- Once again nobody who watched it live then went to Tumblr, so no quote. We’ll see if I remember to check after the US airing and add one.
- It is going to get at least some stick – possibly from Jack, who I know is planning on writing about Zygons later this week, but have no idea what he’s going to say – for ending up being very pro-assimilation. This isn’t an unreasonable criticism, although it’s worth pointing out, as Al Ewing did in last week’s podcast, that the alternative of a world where humans and Zygons live together with the Zygons in their natural form is a budgetary impossibility, and the ultimate reason why the Zygons had to maintain human form – because humans couldn’t be trusted otherwise – is, let’s face it, depressingly credible. Though actually the detail I like the most was that total assimilation is the threat used within the blue Osgood Box, equivalent to a nuclear bomb going off under London in the orange one. Assimilation becomes an ugly and unsatisfying compromise, as opposed to an ideal. That’s good and subtle.
- I like the weight Kate is given in the narrative; kept out of it for the first half, used as a clever twist at the halfway mark, and then involved in the resolution, but on a fundamentally different scale to people who have learned to think like the Doctor. Denying her the sort of terrifying enlightenment that comes of thinking like the Doctor is beautiful and cynical in all the right ways. Similarly brilliant is the use of “five rounds rapid” in such a bleak context.
- If I am going to quibble with the episode’s politics, it’s actually in the moment where the Doctor criticizes Bonnie for not having a post-revolutionary plan, which I don’t think is a fair thing to demand of a revolution. The obvious caveats are “well, it kind of is once the revolutionary has their finger on the button, as the Doctor points out in the episode” and “OK, but the point is that Bonnie’s revolution is just mass chaos, panic, and death, which is a bit more than just not having a plan,” both of which are fair, but it’s still the moment in the episode’s politics that gives me the most reservations. But those reservations are more than outweighed by the fact that it is, in the end, the same objection the Doctor raised in Terror of the Zygons: “You’ve got to come out onto the balcony sometimes and wave a tentacle.”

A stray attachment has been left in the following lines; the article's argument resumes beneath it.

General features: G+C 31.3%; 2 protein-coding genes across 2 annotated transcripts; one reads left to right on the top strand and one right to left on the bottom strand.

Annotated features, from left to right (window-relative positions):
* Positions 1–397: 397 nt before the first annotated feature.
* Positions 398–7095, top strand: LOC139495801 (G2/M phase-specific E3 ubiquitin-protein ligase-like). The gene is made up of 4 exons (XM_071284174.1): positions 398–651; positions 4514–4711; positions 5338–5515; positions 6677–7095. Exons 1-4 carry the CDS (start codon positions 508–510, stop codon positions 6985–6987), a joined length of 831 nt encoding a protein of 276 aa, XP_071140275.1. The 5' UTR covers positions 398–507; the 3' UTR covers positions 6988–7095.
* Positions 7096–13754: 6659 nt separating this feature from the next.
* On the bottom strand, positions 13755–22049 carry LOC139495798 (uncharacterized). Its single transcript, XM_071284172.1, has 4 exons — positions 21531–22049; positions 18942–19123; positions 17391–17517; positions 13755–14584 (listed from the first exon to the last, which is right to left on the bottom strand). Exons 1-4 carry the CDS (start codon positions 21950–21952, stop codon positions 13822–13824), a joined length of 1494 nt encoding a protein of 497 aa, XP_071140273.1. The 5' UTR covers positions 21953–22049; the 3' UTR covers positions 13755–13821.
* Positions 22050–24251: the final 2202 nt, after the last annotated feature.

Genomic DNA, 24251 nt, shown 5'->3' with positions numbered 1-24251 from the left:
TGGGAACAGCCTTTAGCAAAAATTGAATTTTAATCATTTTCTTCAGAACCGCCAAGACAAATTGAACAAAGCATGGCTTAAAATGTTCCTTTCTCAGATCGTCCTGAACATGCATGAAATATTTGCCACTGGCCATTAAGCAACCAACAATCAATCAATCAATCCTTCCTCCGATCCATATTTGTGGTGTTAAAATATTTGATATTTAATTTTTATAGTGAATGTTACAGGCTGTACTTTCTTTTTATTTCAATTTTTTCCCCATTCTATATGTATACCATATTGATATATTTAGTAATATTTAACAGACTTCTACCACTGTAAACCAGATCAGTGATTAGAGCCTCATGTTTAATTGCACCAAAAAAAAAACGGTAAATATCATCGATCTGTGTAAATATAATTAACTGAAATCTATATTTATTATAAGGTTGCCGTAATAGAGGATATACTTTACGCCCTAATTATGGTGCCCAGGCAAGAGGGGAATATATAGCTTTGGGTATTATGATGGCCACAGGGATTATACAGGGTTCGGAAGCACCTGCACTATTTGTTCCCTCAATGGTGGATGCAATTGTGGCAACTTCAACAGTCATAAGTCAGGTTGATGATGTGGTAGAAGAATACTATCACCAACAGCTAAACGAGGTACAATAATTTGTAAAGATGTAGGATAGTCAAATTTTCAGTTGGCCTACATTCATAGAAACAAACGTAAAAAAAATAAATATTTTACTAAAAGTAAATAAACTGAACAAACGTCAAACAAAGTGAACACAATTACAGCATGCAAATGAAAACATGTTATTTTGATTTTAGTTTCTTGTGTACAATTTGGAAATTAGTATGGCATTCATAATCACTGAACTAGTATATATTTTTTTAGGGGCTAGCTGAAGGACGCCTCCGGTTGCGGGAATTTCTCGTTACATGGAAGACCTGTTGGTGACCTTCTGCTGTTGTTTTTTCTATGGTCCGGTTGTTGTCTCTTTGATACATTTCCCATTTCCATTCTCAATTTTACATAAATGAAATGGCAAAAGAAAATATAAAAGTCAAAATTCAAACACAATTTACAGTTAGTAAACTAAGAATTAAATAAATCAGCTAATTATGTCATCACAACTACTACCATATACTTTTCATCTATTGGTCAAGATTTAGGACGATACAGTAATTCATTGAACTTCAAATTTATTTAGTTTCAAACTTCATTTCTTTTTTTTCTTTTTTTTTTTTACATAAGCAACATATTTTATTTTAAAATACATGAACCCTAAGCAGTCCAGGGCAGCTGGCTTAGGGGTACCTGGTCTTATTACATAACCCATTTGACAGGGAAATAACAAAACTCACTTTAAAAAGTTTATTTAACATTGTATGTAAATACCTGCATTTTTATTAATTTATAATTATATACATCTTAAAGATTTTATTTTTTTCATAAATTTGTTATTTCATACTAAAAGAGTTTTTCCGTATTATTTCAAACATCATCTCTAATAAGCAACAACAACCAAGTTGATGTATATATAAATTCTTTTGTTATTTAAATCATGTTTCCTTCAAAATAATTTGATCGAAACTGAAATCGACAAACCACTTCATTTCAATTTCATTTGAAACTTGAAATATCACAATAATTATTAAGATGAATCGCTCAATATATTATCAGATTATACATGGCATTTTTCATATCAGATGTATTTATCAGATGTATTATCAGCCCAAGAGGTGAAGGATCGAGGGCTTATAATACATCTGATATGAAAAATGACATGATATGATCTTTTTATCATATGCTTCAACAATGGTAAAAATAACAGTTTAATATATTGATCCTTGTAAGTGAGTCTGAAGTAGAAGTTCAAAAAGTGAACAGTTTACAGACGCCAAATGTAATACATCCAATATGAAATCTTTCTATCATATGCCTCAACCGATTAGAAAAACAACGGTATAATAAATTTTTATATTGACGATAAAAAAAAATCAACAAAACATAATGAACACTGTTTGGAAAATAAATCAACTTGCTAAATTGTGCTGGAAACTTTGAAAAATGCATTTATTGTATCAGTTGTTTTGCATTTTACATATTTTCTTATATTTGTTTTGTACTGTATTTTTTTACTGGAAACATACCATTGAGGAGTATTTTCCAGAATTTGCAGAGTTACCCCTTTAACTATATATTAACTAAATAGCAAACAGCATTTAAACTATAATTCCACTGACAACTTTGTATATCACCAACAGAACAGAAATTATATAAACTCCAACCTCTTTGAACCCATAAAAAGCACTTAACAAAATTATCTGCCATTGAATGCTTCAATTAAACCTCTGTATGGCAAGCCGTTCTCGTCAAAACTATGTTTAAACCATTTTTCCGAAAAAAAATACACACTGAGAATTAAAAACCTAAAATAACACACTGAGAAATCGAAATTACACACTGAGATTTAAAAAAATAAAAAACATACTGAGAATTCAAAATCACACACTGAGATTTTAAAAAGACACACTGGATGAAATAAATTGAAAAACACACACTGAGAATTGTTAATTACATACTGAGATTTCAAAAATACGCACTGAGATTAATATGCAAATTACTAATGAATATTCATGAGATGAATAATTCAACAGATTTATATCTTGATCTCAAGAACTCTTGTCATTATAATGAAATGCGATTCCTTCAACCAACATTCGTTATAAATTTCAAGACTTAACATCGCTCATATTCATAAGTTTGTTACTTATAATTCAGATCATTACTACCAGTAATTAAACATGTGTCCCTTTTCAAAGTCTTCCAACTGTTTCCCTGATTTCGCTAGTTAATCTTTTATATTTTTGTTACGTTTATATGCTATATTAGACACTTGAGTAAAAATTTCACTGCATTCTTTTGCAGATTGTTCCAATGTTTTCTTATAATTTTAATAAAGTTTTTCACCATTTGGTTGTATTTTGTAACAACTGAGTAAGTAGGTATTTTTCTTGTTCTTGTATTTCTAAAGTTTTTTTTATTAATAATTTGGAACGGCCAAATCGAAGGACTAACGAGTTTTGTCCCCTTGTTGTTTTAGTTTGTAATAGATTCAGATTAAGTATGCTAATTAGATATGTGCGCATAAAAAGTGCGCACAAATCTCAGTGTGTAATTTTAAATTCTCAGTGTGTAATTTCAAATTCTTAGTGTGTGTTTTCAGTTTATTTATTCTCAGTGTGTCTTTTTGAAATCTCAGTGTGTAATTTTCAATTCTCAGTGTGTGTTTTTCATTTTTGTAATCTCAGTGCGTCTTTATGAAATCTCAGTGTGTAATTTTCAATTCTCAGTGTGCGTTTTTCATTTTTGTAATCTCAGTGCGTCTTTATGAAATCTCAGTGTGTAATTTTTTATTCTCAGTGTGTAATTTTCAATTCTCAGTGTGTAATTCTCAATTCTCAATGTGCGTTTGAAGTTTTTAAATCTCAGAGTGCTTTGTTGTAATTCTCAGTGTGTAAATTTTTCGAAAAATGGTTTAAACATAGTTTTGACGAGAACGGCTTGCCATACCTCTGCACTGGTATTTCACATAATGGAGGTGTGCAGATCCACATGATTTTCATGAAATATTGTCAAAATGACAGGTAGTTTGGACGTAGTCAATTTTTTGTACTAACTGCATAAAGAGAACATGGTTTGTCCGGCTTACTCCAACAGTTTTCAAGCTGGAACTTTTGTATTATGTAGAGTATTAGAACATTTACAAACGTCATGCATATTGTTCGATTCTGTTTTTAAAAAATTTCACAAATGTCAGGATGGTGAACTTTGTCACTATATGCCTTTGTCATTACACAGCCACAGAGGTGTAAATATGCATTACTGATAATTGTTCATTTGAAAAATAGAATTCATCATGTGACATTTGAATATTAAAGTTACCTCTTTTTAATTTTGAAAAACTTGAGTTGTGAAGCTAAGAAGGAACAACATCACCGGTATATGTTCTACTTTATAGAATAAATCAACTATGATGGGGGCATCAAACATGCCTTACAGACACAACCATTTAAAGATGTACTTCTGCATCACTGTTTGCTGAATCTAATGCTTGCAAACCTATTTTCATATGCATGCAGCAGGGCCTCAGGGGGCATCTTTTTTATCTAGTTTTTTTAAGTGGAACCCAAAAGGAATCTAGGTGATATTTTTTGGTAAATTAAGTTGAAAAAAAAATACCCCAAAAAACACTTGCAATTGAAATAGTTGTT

- Much attention has been given in the mainstream press to ISIS and immigration as themes of these episodes. I wonder if anyone in the mainstream press will pick up on the discussion of what treaties are and what they do, which is quite a statement to make as Cameron heads into EU treaty renegotiation, especially from a Brit living in Sweden.
- In any case, the politics score is unambiguously pro-immigrant, pro-refugee, anti-UKIP, and pro-EU, yes?
- Also, it seems like Bonnie’s decision to become Osgood strongly suggests that the person who died in Death in Heaven was assigned Zygon at birth, yes? Or is the state of affairs that both Osgoods are possibly Zygons now, and this simply doesn’t matter? Either’s good, really.
- When Tat Wood gets around to writing what I assume will be Volume 10 of About Time, one imagines the “Things That Don’t Make Sense” section will have quite a bit of fun trying to figure out the coincidence that the attack on a Zygon child that began radicalizing the Zygons and gave their faction their name took place in Truth or Consequences, which also happens to be what the Doctor wrote inside the Osgood Boxes.
- At this point Series 9 is firmly in contention with Series 8 in terms of quality, although still lagging slightly behind. Still a third of the game to be played, of course, but if Heaven Sent/Hell Bent lives up to its strange and cryptic potential and the next two hold up it really could astonish. I’m genuinely curious whether Gatiss can impress, and what him writing Capaldi having seen him instead of blind will be like, given that in a lot of ways Robot of Sherwood was the odd story out in his first season characterization.
- This also seems like a good time to mention that I’m doing an interview with Peter Harness this week that will be an exclusive for my end-of-year Guided by the Beauty of Their Weapons collection, which is officially available for preorder. (And here’s the UK link.)
- The Zygon Inversion
- The Zygon Invasion
- The Girl Who Died
- The Magician’s Apprentice
- The Woman Who Lived
- The Witch’s Familiar
- Under the Lake
- Before the Flood
- The Zygon Invasion/The Zygon Inversion
- The Girl Who Died/The Woman Who Lived
- The Magician’s Apprentice/The Witch’s Familiar
- Under the Lake/Before the Flood
November 7, 2015 @ 8:35 pm
Um, yeah. All that.
Really loved the alchemical turn in the imagery. Will have a lot fun exploring that.
November 8, 2015 @ 4:19 am
Two boxes, mirrored. Red and Blue. Both marked with circles in squares. Both promising/threatening transformation or destruction. You’re going to have a field day Jane! 🙂
November 8, 2015 @ 12:23 pm
And the boxes have circles inside them!
November 7, 2015 @ 8:43 pm
Well well well.
Capaldi in with a bullet for best Doctor performance ever given there. What an astonishing monologue that was.
November 7, 2015 @ 9:35 pm
Gosh but Capaldi is excellent isn’t he?